Coming into the job, one of my reservations was the lack of ethnic minority representation in the police. I was quite scared before joining and I remember I had reached out to my Leadership Development Officer [an assigned officer who offers support and development opportunities for Police Now participants]. I was scared that I was going to face racism inside the police, that I wasn’t going to be accepted. He was really great. It was the start of our professional relationship, he was very supportive, very encouraging.
He gave me a realistic picture of what it was going to be like. You know, obviously there are going to be issues, but it depends on how you engage with it. One thing he said to me was ‘not everyone needs to always like you.’ There are always going to be some people who are not going to like you and you can’t change that, but in the end the thing that matters is what you do, the work you do. People will receive that positively. I’ve definitely seen that in the year I’ve been in Surrey police.
I have faced situations where I have been uncomfortable, but I’ve also been able to have discussions and challenge people. As a result, I’ve had people come up to me and say to me ‘oh I didn’t think about it like that. You telling me that perspective has actually changed my view’. It is challenging, but at the end of the day, because of that, and because of wanting to do something, I’ve gained a lot of opportunities. I’ve been allowed into places and platforms where I can actually make a difference.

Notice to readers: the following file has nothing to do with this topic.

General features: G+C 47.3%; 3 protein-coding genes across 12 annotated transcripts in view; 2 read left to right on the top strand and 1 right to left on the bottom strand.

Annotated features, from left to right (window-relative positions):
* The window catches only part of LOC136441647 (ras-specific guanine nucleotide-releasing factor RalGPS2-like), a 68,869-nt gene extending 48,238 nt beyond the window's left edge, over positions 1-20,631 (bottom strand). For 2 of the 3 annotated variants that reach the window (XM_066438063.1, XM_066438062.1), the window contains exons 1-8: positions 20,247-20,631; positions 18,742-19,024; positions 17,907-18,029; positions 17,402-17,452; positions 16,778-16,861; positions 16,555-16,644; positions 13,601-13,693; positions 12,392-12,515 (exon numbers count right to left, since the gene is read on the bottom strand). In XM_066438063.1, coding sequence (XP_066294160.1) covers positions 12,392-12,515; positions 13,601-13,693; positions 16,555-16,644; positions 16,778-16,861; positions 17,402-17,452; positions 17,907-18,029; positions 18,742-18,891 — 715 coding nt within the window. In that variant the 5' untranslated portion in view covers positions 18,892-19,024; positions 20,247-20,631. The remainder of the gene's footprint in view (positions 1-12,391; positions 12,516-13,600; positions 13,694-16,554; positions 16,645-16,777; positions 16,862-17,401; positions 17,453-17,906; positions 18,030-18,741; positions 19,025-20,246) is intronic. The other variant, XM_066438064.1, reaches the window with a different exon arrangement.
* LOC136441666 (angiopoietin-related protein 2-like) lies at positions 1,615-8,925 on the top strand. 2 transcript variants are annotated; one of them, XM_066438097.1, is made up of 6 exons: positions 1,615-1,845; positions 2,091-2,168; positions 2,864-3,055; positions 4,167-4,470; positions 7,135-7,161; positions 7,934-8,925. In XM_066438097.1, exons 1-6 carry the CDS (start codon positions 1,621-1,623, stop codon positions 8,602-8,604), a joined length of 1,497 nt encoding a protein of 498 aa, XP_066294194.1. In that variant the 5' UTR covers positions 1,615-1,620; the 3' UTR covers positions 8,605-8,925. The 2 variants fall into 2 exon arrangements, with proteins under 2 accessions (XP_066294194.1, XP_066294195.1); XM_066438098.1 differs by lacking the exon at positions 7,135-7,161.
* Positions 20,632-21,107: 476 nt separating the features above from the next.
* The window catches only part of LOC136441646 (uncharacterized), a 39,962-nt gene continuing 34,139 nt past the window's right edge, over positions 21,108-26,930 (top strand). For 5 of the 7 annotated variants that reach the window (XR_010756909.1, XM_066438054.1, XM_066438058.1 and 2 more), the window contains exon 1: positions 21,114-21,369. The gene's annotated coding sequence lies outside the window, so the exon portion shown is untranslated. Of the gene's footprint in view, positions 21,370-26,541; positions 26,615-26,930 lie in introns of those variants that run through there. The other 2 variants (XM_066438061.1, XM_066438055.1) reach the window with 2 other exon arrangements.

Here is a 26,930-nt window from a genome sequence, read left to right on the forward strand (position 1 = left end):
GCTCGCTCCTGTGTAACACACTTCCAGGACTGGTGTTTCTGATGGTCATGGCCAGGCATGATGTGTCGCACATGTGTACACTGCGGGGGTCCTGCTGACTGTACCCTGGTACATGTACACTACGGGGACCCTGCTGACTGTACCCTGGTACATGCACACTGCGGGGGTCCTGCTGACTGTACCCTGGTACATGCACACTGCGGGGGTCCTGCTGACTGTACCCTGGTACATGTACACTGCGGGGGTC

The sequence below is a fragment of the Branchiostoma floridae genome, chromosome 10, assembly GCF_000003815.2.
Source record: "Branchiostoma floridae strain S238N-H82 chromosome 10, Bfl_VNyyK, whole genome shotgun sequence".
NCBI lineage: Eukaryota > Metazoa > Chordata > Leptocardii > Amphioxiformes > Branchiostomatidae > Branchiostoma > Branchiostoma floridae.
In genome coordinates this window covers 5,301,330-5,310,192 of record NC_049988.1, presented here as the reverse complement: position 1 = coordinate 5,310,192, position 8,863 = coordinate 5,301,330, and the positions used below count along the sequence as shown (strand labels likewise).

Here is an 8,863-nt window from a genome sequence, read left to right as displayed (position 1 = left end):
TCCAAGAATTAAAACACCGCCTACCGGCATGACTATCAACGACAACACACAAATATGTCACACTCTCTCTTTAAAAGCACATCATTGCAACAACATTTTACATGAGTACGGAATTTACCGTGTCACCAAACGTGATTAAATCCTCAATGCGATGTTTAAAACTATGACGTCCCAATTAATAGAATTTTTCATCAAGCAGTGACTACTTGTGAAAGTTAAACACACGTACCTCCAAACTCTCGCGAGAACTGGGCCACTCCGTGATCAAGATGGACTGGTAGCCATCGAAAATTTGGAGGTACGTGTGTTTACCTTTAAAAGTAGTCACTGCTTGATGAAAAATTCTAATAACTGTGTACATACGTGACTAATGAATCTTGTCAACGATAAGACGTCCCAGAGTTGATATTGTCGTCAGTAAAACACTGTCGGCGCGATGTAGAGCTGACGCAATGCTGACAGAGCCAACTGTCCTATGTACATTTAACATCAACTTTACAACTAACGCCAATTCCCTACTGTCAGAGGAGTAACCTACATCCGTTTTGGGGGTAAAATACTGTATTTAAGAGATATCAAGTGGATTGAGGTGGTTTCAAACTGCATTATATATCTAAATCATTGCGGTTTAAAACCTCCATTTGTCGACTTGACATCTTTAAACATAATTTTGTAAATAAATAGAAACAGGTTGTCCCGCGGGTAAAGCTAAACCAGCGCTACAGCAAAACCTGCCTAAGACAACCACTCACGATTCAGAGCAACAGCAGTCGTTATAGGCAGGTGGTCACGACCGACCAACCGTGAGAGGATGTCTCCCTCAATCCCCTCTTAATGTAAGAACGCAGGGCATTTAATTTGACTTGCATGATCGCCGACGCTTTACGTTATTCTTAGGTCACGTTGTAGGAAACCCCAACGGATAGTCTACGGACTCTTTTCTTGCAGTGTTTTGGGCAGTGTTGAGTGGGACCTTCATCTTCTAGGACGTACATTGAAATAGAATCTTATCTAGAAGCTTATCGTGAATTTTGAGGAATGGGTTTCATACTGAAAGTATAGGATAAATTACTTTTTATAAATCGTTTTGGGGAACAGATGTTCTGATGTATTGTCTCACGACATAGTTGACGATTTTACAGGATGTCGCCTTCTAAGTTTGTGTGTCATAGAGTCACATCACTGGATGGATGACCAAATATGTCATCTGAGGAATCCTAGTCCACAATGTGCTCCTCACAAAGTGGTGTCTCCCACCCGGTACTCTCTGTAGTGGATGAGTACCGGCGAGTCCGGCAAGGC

I’ve been involved with the Surrey Police Association for Cultural Ethnicity, which is our ethnic minority staff network. I’ve become the General Secretary, following work I did relating to BLM. This is basically a community to provide a sense of belonging or a sounding board to any ethnic minority staff who might be facing difficulties at work, who might be wanting advice regarding promotions, who might be wanting support with disciplinary actions, or any everyday experiences they might have.
Yes it’s hard, and it’s challenging, but I was interested in working through all of that to get here. Here I am, a year into the job, and I still look at myself in uniform in the police car and I think ‘is that really true?’ But yeah, here I am! In addition to the policing role, I’m building my own knowledge, experience and skills over these two years. I can already say that I am much more confident and more relaxed in different situations, I can get on in a variety of situations and I work more effectively.”